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Thesis Advice

The German Studies thesis is the culmination of your work in the German Studies program at Whitman College. In it, you need to demonstrate your ability to read and interpret original documents from German culture with sophistication and critical acumen. In the program, we define those documents broadly - they could be philosophical texts, musical or artistic works, essays, medical or legal documents, as well as film and literary texts. The documents that are the basis of your thesis must be in German and you should return to them frequently in your analysis. A significant portion of the secondary research materials you're using should also be in German. Your analysis should be grounded in cultural studies, including the kinds of literary criticism and critical reading that you have learned in your German Studies courses at Whitman College. Methodologically, we as a department cannot provide you with the guidance that you would need to do a quantitative project with a social science approach, so your methodology will need to be humanities-based.

Although you must work with German-language materials, the thesis is written in English because, in this exercise, we are more interested in your analytic and critical abilities than in your German-language abilities. Don't worry - we feel that our regular coursework, the thesis requirement that you work with German-language materials, and the short German oral section of the major exam adequately test your German abilities!

Generally, you will work closely with one adviser for your thesis. You may certainly express a preference for an adviser, but the faculty will make the final decision about who works with whom. Besides the adviser, there will be at least two other readers for your thesis - the other faculty in German, plus one reader from outside the department. The outside reader is especially necessary given the interdisciplinary nature of our theses.

Although you get four credits for the thesis in the spring, there is considerable preliminary work that you need to do in the fall. You will receive the exact timeline, but here are some guidelines for the individual assignments:

Proposal: The proposal should be about a page long. In the proposal, try to go beyond an indication of a general area of interest by formulating an actual thesis statement. Very probably your thesis will change as your research continues, but it's good to begin with a hypothesis. In addition, indicate the body of original material that you would like to work with (e.g., a novel, an essay by a psychoanalyst or a philosopher, a film, certain medical articles from a specific period, a specific law, etc.). Also give some thought to the methodology that you will be using - will you be focusing exclusively on the written text, will you be trying to put it in its historical context, will you be trying to look at it psychoanalytically or in a postmodern way, will you be be looking at the reception of the document, etc.?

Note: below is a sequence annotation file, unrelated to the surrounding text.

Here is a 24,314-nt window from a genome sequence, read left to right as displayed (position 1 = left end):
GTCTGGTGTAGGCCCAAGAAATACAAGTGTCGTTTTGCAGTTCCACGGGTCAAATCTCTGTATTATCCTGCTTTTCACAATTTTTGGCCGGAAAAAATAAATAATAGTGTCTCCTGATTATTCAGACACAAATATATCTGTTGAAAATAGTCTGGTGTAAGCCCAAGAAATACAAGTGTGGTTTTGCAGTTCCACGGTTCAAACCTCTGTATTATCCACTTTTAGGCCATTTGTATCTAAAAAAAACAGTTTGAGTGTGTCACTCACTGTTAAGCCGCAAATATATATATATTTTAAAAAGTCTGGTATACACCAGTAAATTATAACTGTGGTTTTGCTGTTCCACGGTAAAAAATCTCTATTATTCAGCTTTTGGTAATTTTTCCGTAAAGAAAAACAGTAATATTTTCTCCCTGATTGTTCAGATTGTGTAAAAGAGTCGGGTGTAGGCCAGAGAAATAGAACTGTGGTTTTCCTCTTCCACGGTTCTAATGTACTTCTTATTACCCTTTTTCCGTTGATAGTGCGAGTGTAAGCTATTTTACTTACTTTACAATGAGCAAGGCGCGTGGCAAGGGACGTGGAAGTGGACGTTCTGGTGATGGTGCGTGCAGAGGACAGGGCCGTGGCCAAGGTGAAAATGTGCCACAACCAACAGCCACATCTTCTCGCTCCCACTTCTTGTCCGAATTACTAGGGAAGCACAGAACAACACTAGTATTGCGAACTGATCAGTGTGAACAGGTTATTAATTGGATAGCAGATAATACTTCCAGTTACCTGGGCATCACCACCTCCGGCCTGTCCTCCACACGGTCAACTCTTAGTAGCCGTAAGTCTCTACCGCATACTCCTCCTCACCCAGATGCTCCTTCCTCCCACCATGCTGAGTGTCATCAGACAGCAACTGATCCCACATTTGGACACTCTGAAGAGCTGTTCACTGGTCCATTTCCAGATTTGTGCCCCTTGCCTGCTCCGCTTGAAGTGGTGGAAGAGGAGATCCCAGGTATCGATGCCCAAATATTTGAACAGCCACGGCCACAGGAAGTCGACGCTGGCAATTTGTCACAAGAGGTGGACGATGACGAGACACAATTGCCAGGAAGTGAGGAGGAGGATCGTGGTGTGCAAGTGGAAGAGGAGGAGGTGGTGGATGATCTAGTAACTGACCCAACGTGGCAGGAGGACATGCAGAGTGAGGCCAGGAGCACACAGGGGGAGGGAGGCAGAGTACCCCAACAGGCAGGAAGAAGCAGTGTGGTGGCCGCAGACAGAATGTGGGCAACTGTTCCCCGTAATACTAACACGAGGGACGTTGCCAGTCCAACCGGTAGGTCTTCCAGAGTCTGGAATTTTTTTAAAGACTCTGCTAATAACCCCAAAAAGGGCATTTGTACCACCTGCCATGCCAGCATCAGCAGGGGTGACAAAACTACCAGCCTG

Note that at the end of the fall semester, we will ask you to submit a revised version of your thesis proposal that, we hope, will have evolved over the course of the semester.

As a rule of thumb, successful theses usually have ambitious, bold and broad topics, but a narrow focus and a closely defined thesis statement. So you might be interested in the rise of Nazism or the origins of German xenophobia or the essence of German romanticism, but your thesis will probably end up focusing on a much more specific problem within those topics.

The length of the thesis will vary considerably depending on the topic, but a good rule of thumb would be that a non-honors thesis would be at least 20 pages of double-spaced prose and an honors thesis would be at least 50 pages, reflective of a broader scope and greater depth. The German Studies faculty may recommend your topic for honors, but you must then submit the appropriate form to the Registrar, signed by your thesis adviser, by the early October deadline. In order to be approved for honors candidacy you must also have a cumulative GPA of at least 3.3 and a GPA in your major of at least 3.5. In order to receive honors in major study you must then receive a grade of at least A- on your thesis and pass your oral evaluation "with distinction."

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